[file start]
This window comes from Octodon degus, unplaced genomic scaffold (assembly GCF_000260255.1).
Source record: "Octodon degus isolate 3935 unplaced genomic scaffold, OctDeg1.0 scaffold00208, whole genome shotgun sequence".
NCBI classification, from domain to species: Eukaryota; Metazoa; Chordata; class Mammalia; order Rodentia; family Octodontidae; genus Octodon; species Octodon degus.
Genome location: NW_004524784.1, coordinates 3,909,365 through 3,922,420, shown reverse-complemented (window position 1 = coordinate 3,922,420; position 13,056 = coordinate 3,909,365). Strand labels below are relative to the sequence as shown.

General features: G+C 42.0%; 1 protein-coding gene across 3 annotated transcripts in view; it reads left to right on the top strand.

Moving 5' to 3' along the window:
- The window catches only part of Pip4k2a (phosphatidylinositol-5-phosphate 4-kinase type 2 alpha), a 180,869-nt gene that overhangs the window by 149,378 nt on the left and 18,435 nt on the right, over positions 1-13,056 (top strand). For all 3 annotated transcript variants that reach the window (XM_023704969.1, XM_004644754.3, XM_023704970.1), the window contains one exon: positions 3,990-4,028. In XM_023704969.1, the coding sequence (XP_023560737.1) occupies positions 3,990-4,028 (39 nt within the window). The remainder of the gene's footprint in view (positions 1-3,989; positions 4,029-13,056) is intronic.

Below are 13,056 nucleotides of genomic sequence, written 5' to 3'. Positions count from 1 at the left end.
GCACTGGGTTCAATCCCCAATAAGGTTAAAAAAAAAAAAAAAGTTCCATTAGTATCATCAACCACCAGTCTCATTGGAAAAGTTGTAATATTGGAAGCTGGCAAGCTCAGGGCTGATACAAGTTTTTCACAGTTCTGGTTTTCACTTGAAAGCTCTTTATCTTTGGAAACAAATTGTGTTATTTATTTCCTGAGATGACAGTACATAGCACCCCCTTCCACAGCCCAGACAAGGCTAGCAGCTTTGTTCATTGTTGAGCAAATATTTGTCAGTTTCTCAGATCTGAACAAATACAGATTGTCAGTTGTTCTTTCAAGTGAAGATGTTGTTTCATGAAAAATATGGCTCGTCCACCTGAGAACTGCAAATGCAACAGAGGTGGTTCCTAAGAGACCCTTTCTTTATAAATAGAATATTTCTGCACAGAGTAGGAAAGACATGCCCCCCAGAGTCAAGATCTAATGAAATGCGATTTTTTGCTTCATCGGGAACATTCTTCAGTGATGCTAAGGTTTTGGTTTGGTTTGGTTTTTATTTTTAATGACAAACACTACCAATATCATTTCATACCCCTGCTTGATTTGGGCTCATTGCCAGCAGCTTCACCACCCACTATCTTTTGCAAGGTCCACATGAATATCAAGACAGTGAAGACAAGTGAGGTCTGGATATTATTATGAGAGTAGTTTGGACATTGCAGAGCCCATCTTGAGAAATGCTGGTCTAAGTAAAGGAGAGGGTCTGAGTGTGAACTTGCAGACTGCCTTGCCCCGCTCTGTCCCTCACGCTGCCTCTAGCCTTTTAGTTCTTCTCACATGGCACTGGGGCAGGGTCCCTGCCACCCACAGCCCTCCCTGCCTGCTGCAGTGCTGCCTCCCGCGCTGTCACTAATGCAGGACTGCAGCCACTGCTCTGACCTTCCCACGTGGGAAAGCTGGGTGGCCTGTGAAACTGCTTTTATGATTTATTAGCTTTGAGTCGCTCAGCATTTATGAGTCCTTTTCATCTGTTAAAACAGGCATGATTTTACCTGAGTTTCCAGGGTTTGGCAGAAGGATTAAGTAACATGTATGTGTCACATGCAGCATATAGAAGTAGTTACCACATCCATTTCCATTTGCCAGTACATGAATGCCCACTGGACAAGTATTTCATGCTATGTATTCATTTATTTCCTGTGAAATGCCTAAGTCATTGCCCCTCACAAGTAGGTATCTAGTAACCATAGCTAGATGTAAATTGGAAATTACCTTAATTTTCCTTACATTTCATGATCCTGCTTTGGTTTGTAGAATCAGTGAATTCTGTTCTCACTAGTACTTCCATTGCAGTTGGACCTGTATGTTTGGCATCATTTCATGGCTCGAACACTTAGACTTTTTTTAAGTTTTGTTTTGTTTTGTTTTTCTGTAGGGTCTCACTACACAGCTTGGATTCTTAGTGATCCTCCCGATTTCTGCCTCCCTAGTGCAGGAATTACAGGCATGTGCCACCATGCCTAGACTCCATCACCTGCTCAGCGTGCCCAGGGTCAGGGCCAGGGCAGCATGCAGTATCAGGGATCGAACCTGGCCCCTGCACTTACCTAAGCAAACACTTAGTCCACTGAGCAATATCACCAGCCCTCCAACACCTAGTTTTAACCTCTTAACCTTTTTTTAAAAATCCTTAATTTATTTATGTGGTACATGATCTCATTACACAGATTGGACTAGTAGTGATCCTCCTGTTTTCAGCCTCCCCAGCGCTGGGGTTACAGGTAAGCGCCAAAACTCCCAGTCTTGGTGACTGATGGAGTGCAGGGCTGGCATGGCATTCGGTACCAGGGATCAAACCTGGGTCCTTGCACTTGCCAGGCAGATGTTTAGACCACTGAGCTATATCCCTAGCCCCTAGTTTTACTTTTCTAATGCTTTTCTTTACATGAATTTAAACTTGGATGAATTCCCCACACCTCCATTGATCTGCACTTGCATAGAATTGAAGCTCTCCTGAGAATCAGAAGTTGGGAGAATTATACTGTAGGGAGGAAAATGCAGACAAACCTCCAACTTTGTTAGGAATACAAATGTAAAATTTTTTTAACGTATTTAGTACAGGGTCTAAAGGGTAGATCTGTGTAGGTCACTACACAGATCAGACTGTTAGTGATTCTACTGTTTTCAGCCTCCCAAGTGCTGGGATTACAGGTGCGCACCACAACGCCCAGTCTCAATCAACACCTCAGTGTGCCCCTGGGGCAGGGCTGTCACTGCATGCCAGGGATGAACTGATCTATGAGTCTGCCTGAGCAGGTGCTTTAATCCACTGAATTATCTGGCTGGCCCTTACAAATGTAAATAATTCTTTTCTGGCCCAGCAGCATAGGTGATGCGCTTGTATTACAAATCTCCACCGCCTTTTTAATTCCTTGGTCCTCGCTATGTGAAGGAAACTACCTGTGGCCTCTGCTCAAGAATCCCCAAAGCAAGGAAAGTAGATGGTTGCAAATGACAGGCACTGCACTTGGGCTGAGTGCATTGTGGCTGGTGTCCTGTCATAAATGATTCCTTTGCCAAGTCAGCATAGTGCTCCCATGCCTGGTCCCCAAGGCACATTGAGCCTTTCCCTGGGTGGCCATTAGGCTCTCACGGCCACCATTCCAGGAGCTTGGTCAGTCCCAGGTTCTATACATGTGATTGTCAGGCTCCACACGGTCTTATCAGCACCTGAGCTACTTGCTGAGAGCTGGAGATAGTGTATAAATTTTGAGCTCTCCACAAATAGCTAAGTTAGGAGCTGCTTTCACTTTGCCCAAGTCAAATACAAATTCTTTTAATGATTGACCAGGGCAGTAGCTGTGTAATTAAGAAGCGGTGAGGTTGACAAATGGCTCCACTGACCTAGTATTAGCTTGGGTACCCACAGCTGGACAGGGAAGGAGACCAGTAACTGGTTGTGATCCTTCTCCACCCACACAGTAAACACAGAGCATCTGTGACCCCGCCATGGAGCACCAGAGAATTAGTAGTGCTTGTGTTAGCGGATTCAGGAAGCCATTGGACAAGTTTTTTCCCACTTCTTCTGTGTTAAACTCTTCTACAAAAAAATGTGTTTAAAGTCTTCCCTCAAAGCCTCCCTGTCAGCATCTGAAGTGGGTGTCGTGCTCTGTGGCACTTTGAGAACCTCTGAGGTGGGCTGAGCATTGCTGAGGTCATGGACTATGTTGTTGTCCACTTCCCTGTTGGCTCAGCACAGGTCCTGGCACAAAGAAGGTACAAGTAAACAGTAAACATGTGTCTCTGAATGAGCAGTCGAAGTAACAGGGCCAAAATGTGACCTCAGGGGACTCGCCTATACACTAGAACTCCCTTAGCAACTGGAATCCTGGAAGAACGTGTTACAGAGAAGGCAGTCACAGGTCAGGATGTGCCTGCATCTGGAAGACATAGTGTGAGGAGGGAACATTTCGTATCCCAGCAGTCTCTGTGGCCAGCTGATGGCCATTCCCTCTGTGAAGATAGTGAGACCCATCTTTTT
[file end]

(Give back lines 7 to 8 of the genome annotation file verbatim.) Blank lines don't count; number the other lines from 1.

- The window catches only part of Pip4k2a (phosphatidylinositol-5-phosphate 4-kinase type 2 alpha), a 180,869-nt gene that overhangs the window by 149,378 nt on the left and 18,435 nt on the right, over positions 1-13,056 (top strand). For all 3 annotated transcript variants that reach the window (XM_023704969.1, XM_004644754.3, XM_023704970.1), the window contains one exon: positions 3,990-4,028. In XM_023704969.1, the coding sequence (XP_023560737.1) occupies positions 3,990-4,028 (39 nt within the window). The remainder of the gene's footprint in view (positions 1-3,989; positions 4,029-13,056) is intronic.

Below are 13,056 nucleotides of genomic sequence, written 5' to 3'. Positions count from 1 at the left end.